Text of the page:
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The Art of Apologizing

Bianca Gordon

Of the many things in life that are hard to do and require practice to become good at, somewhere in between cliff skiing or rock climbing, apologizing has to rank in my top 10. From the simple, “I’m sorry I’m late,” to the more uncomfortable, “I’m sorry, it’s not you it’s me,” everyday life requires us to recognize our errors, and mend our ways with the deceptively simple apology. I cringe at the thought of confrontation, and am usually the first to spout excuses and apologies when and where there is tension between me and others. Maybe it is my ready nature to say “I’m sorry” that has tempted life to hand me a more difficult task: I have recently had to apologize when I felt I was the victim, that someone else should be apologizing to me. With a friend recently, the only way to get over this horrible, angry, bitter argument was for me to take a step forward and send up the white flag. Even though I felt this friend was definitely the one who owed me an apology, I spoke the inevitable words, “we need to talk” and took the plunge into the long, expected discussion. As a good friend of mine always says, “well everybody has to sleep at night,” and I needed to recognize what I had contributed to the argument to move on with my life.

Among the many joys and wonders of the human condition, perhaps one of the most enduring is the human capacity to make mistakes. With the thousands of people each day making thousands of choices, many of them right and many wrong, we also make choices to either correct our mistake or leave it be and hope for better next time. I often find the most painful of situations occur when a mistake goes unaddressed, seeing as not all mistakes demand our attention, yet that one mistake which has slid by is soon accompanied by another one, and another, until there is a more serious problem indeed. Although it is never easy to make quite possibly the hardest decision, and apologize for one’s mistakes, it is regularly necessary to coexist as functioning human beings. However, the most burning question is between the cost and value of an apology, when, if ever, is it really worth it?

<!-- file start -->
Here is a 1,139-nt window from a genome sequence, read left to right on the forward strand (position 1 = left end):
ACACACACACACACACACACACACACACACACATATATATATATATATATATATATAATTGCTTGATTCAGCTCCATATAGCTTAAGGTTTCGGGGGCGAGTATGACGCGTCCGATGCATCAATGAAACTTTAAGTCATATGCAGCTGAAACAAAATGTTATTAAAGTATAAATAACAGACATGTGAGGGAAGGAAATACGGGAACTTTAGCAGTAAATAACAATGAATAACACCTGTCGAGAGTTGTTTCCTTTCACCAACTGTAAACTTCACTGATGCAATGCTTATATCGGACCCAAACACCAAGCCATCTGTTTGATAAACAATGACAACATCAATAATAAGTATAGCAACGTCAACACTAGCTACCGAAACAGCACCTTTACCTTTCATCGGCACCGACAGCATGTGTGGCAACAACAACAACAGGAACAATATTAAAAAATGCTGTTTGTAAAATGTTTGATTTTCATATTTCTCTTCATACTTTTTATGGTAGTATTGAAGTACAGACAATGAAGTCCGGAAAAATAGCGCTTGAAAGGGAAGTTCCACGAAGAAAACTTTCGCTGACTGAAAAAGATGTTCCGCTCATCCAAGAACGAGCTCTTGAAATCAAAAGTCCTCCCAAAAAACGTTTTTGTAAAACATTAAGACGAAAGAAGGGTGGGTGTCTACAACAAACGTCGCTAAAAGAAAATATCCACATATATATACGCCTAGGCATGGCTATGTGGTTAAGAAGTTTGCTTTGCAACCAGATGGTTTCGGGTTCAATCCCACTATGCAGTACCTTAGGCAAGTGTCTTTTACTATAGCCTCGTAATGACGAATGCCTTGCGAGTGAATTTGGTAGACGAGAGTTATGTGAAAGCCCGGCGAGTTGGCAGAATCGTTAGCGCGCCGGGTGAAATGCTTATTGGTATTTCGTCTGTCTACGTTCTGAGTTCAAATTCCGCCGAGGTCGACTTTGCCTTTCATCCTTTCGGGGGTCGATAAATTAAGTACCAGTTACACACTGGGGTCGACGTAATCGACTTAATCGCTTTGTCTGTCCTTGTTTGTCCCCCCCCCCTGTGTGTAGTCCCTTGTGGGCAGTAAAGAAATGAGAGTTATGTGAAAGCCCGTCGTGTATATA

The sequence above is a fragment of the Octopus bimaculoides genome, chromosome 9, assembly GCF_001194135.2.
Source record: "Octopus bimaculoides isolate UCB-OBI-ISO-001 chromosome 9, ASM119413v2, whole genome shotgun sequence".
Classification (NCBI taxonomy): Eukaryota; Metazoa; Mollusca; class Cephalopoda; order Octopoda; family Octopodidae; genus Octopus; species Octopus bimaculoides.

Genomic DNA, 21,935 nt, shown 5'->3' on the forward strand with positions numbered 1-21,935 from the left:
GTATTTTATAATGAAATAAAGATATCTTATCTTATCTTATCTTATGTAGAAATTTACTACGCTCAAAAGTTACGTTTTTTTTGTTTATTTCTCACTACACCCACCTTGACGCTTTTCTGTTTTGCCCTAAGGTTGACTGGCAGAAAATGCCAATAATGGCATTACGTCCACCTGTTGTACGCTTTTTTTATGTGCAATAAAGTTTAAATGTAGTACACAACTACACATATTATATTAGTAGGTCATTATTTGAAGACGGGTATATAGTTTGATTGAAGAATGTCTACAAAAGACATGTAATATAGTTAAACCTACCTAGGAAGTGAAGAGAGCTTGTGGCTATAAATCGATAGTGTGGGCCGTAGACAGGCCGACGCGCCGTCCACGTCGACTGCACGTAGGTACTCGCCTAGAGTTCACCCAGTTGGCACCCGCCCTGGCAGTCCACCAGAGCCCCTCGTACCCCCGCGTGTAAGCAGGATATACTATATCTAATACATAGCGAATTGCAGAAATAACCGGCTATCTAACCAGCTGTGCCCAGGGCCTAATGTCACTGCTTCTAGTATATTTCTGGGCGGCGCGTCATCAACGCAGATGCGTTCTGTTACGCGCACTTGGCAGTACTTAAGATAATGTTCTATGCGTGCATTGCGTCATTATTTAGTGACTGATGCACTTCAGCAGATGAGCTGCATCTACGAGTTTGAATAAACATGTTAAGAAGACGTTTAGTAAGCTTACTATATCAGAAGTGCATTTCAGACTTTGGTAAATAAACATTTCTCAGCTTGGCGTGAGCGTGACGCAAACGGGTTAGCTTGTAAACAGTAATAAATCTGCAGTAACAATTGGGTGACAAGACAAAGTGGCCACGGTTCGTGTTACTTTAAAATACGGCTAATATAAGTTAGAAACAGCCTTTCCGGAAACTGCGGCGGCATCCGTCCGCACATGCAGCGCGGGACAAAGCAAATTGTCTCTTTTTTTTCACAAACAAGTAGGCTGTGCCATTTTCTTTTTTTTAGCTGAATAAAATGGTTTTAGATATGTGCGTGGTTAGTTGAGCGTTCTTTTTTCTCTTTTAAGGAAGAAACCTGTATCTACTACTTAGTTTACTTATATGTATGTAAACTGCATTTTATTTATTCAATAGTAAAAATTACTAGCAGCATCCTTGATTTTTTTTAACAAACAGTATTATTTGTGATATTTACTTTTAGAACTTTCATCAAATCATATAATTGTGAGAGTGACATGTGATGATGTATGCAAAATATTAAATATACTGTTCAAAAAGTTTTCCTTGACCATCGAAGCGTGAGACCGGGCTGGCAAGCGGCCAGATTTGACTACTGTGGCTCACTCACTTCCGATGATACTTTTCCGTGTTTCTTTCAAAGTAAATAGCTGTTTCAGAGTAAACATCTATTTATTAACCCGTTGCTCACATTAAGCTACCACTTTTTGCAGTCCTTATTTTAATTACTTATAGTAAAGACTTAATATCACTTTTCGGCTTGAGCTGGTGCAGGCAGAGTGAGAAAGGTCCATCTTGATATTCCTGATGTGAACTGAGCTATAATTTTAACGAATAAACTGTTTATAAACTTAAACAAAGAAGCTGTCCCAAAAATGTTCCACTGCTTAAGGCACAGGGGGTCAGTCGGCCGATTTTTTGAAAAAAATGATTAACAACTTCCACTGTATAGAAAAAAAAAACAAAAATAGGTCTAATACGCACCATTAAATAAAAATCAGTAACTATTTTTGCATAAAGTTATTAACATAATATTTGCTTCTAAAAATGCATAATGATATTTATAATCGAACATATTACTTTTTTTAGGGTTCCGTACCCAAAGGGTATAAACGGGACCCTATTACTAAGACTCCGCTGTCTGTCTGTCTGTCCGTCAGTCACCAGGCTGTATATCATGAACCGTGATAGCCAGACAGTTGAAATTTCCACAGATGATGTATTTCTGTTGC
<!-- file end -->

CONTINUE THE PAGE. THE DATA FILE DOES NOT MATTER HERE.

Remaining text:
One of the factors that make apologizing so difficult is that it requires one to recognize their blameworthy actions. As is the situation in all choices, essentially no one is accountable for your actions but you. When it comes down to it, you’re the one who has to “sleep at night,” and ultimately live with your decisions. Concerning apologizing, the very action demands that one owns responsibility for his or her actions, and is willing to admit he or she is wrong and is sorry. In life, I have not always understand why my actions hurt someone or what specific tendencies of mine led to their feelings towards me, but I guess that is where the question of worth is often answered. Is it worth it to let a friendship die, or swallow my pride and let go of the anger built up with each mistake slipping by unattended to. Is it more important to let someone deal with the pain of their own bad decisions, or accept equal responsibility for my overlooked bad decisions in an effort mend the broken relationship?

Lately I have been initiating a great deal of apologies, from times when I was truly at fault to when I expected a cascading speech of apology in return. However, more often than not, I often find this expectation of apology in return goes unfulfilled, leading me next to the most crucial and unseen aspect of apologizing. When we accept responsibilty and apologize, we absolve our own regrets and mistakes; we can do nothing for those of others. The most significant step in apologizing is letting go of whatever anger or hurt that had been decaying our hearts. Whether someone is mature, strong, or ready to reciprocate, is up to them. Like so many things in life, we have to keep growing and moving forward, correcting the mistakes we can and resting peacefully with the remainder. All we can know is that our best efforts have been presented, and at the end of the day, “well everybody has to sleep at night.” So, with white flag in hand, I venture out into my life, knowing however guilty or not I may be, making the apology is no easy task. And yet no matter how difficult, I have always found it to be worth it in the end. After all, that same friend of mine often says, “no pain, no gain.”

Bianca Gordon is a junior at Vail Mountain School. Read more of her columns at vailtrail.com/blog.


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